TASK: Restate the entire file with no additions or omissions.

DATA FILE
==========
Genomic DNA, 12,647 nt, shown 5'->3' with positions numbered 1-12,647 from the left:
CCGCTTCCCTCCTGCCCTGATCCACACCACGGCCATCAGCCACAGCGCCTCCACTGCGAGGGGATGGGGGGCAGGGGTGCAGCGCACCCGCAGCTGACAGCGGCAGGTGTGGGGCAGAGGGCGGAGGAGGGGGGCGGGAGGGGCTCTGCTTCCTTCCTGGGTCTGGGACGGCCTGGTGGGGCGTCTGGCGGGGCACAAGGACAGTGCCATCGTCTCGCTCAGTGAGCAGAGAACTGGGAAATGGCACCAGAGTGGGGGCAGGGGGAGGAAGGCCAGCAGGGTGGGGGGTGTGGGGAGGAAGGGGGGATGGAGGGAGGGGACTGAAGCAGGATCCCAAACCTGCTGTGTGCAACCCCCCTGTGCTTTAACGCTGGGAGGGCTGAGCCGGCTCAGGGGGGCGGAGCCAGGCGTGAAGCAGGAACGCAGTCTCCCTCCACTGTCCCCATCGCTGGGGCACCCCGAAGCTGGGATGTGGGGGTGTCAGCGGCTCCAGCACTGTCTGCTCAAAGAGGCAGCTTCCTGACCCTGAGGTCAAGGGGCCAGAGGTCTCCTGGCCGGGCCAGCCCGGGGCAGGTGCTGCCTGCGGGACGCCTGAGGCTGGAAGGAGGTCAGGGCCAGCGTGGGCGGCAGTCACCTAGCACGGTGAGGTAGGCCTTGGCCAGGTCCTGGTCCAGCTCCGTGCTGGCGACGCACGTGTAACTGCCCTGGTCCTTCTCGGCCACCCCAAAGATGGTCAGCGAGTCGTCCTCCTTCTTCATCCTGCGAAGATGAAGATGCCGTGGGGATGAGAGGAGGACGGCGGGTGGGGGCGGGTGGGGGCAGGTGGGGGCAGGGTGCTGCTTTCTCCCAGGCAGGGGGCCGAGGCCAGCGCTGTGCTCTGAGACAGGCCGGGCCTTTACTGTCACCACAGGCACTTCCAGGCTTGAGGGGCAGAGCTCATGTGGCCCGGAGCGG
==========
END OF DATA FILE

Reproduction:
Genomic DNA, 12,647 nt, shown 5'->3' with positions numbered 1-12,647 from the left:
CCGCTTCCCTCCTGCCCTGATCCACACCACGGCCATCAGCCACAGCGCCTCCACTGCGAGGGGATGGGGGGCAGGGGTGCAGCGCACCCGCAGCTGACAGCGGCAGGTGTGGGGCAGAGGGCGGAGGAGGGGGGCGGGAGGGGCTCTGCTTCCTTCCTGGGTCTGGGACGGCCTGGTGGGGCGTCTGGCGGGGCACAAGGACAGTGCCATCGTCTCGCTCAGTGAGCAGAGAACTGGGAAATGGCACCAGAGTGGGGGCAGGGGGAGGAAGGCCAGCAGGGTGGGGGGTGTGGGGAGGAAGGGGGGATGGAGGGAGGGGACTGAAGCAGGATCCCAAACCTGCTGTGTGCAACCCCCCTGTGCTTTAACGCTGGGAGGGCTGAGCCGGCTCAGGGGGGCGGAGCCAGGCGTGAAGCAGGAACGCAGTCTCCCTCCACTGTCCCCATCGCTGGGGCACCCCGAAGCTGGGATGTGGGGGTGTCAGCGGCTCCAGCACTGTCTGCTCAAAGAGGCAGCTTCCTGACCCTGAGGTCAAGGGGCCAGAGGTCTCCTGGCCGGGCCAGCCCGGGGCAGGTGCTGCCTGCGGGACGCCTGAGGCTGGAAGGAGGTCAGGGCCAGCGTGGGCGGCAGTCACCTAGCACGGTGAGGTAGGCCTTGGCCAGGTCCTGGTCCAGCTCCGTGCTGGCGACGCACGTGTAACTGCCCTGGTCCTTCTCGGCCACCCCAAAGATGGTCAGCGAGTCGTCCTCCTTCTTCATCCTGCGAAGATGAAGATGCCGTGGGGATGAGAGGAGGACGGCGGGTGGGGGCGGGTGGGGGCAGGTGGGGGCAGGGTGCTGCTTTCTCCCAGGCAGGGGGCCGAGGCCAGCGCTGTGCTCTGAGACAGGCCGGGCCTTTACTGTCACCACAGGCACTTCCAGGCTTGAGGGGCAGAGCTCATGTGGCCCGGAGCGG